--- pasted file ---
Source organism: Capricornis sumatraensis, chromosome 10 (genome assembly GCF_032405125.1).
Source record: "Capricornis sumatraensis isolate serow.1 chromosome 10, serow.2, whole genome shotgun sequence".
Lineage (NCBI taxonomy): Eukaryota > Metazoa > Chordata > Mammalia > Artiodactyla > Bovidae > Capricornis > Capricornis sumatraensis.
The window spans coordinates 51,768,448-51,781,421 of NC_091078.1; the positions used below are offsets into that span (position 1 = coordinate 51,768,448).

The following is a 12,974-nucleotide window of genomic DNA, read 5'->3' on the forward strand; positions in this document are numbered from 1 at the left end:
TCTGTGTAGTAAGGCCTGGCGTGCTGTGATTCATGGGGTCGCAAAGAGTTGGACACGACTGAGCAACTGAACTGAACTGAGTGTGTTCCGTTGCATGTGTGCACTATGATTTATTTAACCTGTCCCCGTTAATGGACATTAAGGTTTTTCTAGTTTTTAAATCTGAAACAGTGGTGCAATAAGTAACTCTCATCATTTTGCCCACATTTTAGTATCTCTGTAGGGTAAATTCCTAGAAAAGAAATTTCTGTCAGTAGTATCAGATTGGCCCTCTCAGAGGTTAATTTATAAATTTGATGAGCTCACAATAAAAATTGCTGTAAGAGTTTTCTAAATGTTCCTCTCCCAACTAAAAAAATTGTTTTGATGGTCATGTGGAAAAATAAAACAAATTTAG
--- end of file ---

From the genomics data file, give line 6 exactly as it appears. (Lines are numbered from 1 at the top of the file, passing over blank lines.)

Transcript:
TCTGTGTAGTAAGGCCTGGCGTGCTGTGATTCATGGGGTCGCAAAGAGTTGGACACGACTGAGCAACTGAACTGAACTGAGTGTGTTCCGTTGCATGTGTGCACTATGATTTATTTAACCTGTCCCCGTTAATGGACATTAAGGTTTTTCTAGTTTTTAAATCTGAAACAGTGGTGCAATAAGTAACTCTCATCATTTTGCCCACATTTTAGTATCTCTGTAGGGTAAATTCCTAGAAAAGAAATTTCTGTCAGTAGTATCAGATTGGCCCTCTCAGAGGTTAATTTATAAATTTGATGAGCTCACAATAAAAATTGCTGTAAGAGTTTTCTAAATGTTCCTCTCCCAACTAAAAAAATTGTTTTGATGGTCATGTGGAAAAATAAAACAAATTTAG